Dallas-based Matador Resources Co. (NYSE: MTDR) announced today the acquisition of 8,400 net acres for approximately $387 million, or a weighted average cost of approximately $46,000 per net acre, in Lea and Eddy Counties, New Mexico in the Bureau of Land Management New Mexico Oil and Gas Lease Sale on Sept. 5 and 6, 2018.
“Matador is very excited by these purchases,” said Joseph Wm. Foran, chairman and CEO. “Over the past several years, Matador has followed a strategy of primarily building its Delaware Basin land position on a ‘brick by brick’ basis, but we have always believed it is also important to capture unique value-creating opportunities on a select basis, like the recent BLM lease sale, which was the largest BLM New Mexico Oil and Gas Lease Sale in the last 10 years.”
Matador estimates these properties should immediately add an incremental 16.3 million barrels of oil equivalent (BOE), or 10 percent, in proved undeveloped reserves (PUDs) with a PV-10 (a non-GAAP financial measure) of approximately $135 million to its total proved reserves base. This amount equates to a weighted average value of approximately $16,000 per net acre acquired. The total estimated value of these PUDs is additive to Matador’s previously reported proved oil and natural gas reserves of 170.2 million BOE at June 30, 2018, consisting of 95.4 million barrels of oil and 448.2 billion cubic feet of natural gas with a PV-10 (a non-GAAP financial measure) of $1.8 billion.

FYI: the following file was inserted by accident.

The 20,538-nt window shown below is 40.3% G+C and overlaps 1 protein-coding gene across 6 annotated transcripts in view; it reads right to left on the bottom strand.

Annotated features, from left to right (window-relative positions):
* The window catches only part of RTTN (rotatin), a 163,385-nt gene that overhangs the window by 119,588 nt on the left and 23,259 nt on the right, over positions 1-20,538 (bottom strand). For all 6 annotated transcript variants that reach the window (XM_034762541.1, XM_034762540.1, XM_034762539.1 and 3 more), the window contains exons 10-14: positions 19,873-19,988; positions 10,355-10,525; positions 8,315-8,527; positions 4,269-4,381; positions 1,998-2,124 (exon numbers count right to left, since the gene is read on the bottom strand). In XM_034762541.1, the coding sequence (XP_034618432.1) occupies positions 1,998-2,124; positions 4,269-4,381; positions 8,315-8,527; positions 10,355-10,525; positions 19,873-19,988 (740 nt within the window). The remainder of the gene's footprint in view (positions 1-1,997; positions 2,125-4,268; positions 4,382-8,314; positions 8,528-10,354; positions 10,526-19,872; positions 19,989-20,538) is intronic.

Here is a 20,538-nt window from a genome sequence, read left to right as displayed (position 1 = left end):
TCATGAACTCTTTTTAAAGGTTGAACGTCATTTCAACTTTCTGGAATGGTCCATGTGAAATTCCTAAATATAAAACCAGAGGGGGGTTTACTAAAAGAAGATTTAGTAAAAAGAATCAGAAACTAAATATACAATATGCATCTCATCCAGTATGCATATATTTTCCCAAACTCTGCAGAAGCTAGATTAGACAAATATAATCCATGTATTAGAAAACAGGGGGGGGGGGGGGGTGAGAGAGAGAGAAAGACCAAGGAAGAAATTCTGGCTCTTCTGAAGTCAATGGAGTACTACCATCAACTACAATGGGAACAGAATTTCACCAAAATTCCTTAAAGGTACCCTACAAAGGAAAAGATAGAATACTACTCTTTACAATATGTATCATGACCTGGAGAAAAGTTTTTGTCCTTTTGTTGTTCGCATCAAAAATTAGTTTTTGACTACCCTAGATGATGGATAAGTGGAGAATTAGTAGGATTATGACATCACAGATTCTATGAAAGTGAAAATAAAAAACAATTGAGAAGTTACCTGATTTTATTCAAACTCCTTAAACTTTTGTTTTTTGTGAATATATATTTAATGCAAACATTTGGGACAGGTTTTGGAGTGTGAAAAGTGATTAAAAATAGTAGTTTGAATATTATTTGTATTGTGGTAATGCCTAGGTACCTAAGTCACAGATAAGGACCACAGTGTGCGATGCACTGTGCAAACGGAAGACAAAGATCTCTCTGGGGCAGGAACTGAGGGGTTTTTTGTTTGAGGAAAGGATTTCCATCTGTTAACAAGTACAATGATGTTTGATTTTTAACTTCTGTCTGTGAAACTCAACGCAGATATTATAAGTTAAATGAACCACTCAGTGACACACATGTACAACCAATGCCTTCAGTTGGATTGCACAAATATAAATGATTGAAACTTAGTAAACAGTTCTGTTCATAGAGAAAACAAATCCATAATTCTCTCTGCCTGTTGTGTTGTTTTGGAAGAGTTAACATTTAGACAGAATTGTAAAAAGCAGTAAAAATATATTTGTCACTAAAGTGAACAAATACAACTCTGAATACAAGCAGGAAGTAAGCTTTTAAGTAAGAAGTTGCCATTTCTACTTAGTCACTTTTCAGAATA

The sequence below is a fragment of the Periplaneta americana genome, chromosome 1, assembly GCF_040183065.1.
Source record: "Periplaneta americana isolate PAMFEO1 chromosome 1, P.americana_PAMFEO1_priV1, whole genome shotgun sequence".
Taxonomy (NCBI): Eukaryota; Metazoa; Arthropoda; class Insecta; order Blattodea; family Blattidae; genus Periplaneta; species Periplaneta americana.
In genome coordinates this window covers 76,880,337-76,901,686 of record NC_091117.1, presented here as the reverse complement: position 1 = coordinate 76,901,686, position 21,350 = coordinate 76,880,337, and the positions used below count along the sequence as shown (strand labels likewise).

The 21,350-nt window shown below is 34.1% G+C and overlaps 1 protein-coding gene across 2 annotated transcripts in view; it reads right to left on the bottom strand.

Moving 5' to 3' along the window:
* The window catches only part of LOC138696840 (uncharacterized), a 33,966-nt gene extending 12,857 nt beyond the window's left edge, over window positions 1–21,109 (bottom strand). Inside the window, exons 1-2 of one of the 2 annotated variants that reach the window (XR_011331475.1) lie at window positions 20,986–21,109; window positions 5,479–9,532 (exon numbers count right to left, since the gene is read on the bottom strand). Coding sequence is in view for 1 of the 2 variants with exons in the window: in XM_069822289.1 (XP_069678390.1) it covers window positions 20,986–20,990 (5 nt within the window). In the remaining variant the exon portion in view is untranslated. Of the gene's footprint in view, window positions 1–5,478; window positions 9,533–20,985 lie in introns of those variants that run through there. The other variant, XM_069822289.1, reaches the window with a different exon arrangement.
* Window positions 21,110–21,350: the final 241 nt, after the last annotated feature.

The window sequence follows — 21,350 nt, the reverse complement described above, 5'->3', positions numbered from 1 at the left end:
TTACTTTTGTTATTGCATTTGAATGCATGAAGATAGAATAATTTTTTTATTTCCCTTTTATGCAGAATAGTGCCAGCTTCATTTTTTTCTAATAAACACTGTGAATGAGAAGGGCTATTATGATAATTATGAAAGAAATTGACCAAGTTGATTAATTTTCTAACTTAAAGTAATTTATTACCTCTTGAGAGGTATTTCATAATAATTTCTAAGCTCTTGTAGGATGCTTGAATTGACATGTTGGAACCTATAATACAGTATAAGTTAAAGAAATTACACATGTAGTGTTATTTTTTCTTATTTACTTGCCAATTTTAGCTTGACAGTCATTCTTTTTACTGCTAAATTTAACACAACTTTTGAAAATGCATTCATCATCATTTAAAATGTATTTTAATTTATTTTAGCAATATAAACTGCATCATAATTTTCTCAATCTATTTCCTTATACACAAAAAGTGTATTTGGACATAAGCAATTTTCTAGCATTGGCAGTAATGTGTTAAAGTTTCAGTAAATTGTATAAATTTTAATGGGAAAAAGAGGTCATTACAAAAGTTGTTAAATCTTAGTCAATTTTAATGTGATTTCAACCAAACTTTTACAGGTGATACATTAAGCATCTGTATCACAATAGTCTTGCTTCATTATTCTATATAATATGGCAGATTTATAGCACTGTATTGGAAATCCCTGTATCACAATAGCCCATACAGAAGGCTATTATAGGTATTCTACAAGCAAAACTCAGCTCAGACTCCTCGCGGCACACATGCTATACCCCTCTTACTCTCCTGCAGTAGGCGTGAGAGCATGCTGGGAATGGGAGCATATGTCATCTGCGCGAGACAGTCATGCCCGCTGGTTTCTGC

The acquired leases are federal leases and provide an 87.5 percent net revenue interest (“NRI”) as compared to approximately 75 percent NRI on most fee leases today. As a result, Matador will retain an additional 17 percent of the net production from each well drilled and completed on these properties, which should significantly improve the economics of wells drilled on this acreage. Matador said it believes this increased NRI substantially enhances the value of the acquired properties, especially given the company’s expectation of multiple zones of development, including as many as seven to nine potentially productive zones in certain tracts.
The large majority of the acquired acreage is believed to be conducive to drilling longer laterals of up to two miles or more, utilizing central facilities and multi-well pad development, which should reduce well costs and further improve well returns and economics. The positive effects of this acquisition on Matador’s production and on potential additional midstream opportunities should begin to be realized in late 2019, 2020 and beyond as Matador expects to initiate production from these properties with higher NRIs and lower costs per lateral foot.
The acquired acreage blends well with Matador’s existing properties, expanding and bolting on acreage in the Antelope Ridge asset area in Lea County, New Mexico and establishing a foothold for the company in the prolific Stateline area in Eddy County, New Mexico, while maintaining Matador’s weighted average all-in Delaware Basin acreage cost at approximately $11,000 per net acre, according to a company news release.